Taylor says the company operates three battery-powered trucks at the Port of Oakland. He says the electric truck capabilities still do not match those of diesel trucks. Even if costs and capabilities improve, he feels adoption of electric trucks by trucking companies utilizing owner/operators will be difficult: “We own three BYD electric trucks … These we acquired with grants …. We use them going from the Port to our yard and they go maybe 15-20 miles per day. We can do this because the drivers of the electric trucks are the only 3 employee drivers we have.”

Taylor says the legal mandates for owner/operators means that GSC cannot buy trucks for the drivers that contract for its business and that without changes in the law, it is up to the drivers to decide whether to acquire electric trucks. Since they have to pay off the purchase of diesel trucks that they currently own, the transition to electric trucks will be difficult.

Troy Musgrave, is director of process improvement, Dependable Highway Express (DHE) based in Ontario, California and supervises DHE’s electric truck program.

DHE operates a long-haul trucking division but also operates 100 drayage trucks at the Ports of Los Angeles and Long Beach.

Almost all DHE drivers (94%) are employees and so are not subject to the owner/operator problems described by Scott Taylor at GSC Logistics.

Musgrave explained the challenges facing DHE:

“The cost of the electric tractor and truck is over twice the cost of a comparable diesel vehicle so there is a big cost difference and we need the incentives from the State to make using electric vehicle a viable option….

We have one pilot box truck that we acquired from Volvo that operates a short distance service. We could replace all 10 trucks with electric trucks. I think we start with meeting the short distance demands of the box trucks which operate during the day and can charge at night.”

“Right now, we have 5 electric trucks,” he says.

Originally, Volvo approached DHE management to acquire their battery-powered trucks and Musgrave was tasked with supervising the project:

“The drivers like driving the trucks and one said to me that ‘I would be disappointed to have to go back to a diesel.’ The electric trucks are quieter than the diesels, they have features that are similar to a diesel and in terms of performance they have the torque to pull the heavy loads just like the diesel trucks.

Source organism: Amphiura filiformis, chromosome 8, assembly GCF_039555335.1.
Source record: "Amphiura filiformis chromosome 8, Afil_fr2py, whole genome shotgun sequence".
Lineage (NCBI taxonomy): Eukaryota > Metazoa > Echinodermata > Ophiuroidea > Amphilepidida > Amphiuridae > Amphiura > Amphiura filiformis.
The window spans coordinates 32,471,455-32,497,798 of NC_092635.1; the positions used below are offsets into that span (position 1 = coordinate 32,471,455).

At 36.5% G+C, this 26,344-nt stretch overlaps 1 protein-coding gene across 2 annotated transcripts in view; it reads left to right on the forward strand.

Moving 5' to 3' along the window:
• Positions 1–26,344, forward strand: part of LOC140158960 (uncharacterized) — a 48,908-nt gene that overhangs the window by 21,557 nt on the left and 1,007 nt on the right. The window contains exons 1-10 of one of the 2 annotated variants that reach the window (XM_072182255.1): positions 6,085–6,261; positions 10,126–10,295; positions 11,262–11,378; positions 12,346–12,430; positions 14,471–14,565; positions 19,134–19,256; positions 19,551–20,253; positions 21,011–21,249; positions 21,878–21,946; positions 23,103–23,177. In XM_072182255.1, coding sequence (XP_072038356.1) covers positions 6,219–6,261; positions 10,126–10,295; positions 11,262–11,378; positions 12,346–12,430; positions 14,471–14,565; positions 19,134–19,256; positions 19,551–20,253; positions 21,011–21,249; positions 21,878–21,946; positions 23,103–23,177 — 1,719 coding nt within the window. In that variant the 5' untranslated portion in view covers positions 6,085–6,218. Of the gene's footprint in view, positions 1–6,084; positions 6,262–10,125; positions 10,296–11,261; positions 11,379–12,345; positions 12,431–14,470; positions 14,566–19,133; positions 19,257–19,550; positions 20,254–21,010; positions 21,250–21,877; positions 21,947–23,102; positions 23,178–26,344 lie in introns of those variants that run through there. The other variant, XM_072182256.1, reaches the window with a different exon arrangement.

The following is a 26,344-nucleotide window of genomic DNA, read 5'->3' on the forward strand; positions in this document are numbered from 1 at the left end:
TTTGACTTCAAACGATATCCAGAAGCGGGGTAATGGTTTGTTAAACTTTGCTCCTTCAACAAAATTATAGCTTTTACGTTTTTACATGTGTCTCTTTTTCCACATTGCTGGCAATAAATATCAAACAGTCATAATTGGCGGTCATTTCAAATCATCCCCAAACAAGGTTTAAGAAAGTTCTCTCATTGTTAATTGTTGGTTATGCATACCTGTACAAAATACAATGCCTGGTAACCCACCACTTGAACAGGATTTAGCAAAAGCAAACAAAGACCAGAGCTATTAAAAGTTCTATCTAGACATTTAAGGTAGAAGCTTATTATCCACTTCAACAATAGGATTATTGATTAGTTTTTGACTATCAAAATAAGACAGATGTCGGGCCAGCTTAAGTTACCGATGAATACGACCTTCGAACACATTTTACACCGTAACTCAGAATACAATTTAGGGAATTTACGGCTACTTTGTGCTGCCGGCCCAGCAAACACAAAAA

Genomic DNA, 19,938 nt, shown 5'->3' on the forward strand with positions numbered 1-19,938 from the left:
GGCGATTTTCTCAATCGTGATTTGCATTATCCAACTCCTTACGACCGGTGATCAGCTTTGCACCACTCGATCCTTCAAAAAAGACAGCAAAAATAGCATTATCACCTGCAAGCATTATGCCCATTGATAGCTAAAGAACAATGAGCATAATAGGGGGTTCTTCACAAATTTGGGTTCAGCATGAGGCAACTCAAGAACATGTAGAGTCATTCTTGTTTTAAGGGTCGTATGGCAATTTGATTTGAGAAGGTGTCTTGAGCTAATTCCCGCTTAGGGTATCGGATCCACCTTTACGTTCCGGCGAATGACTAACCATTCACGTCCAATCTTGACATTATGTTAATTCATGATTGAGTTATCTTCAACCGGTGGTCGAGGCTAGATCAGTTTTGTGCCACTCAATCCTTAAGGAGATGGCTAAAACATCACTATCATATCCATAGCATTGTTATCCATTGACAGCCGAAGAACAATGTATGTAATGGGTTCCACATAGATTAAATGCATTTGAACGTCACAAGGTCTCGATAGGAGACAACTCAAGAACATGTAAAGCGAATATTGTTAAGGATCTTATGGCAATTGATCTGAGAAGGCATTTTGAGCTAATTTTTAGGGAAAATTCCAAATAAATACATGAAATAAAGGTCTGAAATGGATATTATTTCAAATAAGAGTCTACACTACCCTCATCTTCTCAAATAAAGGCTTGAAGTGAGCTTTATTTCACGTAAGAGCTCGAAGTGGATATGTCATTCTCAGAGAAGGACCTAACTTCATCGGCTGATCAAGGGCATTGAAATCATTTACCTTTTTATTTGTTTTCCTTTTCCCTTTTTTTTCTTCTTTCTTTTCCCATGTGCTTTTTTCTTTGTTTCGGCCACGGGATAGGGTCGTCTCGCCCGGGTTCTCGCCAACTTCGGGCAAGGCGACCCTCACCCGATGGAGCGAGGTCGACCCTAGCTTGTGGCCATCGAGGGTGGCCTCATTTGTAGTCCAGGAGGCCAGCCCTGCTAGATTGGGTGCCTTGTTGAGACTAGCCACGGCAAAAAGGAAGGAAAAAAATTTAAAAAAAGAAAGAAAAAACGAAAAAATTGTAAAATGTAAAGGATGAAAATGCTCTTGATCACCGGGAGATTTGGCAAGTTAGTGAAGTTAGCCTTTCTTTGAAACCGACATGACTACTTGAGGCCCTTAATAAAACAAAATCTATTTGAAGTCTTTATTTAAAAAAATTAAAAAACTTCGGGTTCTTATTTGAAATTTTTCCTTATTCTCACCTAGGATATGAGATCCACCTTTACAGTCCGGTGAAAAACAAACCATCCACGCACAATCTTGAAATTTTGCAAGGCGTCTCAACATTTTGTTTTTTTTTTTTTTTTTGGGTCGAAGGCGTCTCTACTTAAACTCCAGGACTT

So … we have electric fork lifts, electric yard tractors and the box trucks. In all of the cases we see cost savings in maintenance: fewer moving parts, no engine and so no oil changes, no emission controls to maintain and repair and fueling is cheaper with electricity than with a diesel.”

Musgrave summarizes improvements that must be made:

• The cost of trucks needs to be drastically reduced.

• The truck range needs to be extended to 500 miles: “I hear Tesla say they can deliver this but we haven’t seen it.”

• The supply of batteries needs to be increased: “There was just an announcement by Tesla that they are delaying the roll out of their electric truck because they don’t have enough batteries … Battery … production needs to ramp up to keep current goals set by California and others. Another barrier to be solved.”

• Charging capacity needs to be increased.

DHE is investing in microgrids, a combination of solar energy and battery storage located at DHE facilities. This will reduce electrical truck and equipment costs by creating a DHE source of power and battery charging.

In spite of the challenges, Musgrave is optimistic: “I believe the 2035 goal of zero emission electric trucks at the ports is viable if the challenges can be met.”

The Hydrogen Solution

One solution that could significantly advance the viability of electric vehicles is the use of hydrogen fuel cells. While hydrogen-based fuel cells are not a new technology they have now advanced to becoming commercially viable, albeit with changes in the supporting infrastructure as currently most hydrogen is a by-product of oil and gas production.

Greg Alexander, senior project manager for P2S, is working with a Southern California container terminal on a feasibility study to build a microgrid. He argues that hydrogen fuel-cells “offer the possibility of reducing the infrastructure cost by providing similar duty cycles to cars and trucks. You use filling stations to refill vehicles with hydrogen fuel and then you don’t need as much battery charging and storage. The question is how cost-effective and safe are hydrogen fuel powered vehicles and equipment?”

Toyota Motor Corp. is developing hydrogen fuel-cell powered trucks for the North American market with its subsidiary Hino Motors Ltd. Toyota said it is providing fuel-cell technology and its truck unit will supply the chassis based on its new XL Series. Toyota has been involved in a pilot project to test fuel cell trucks at the Port of Los Angeles since 2017.

Stas Margaronis
Stas Margaronis

WEST COAST CORRESPONDENT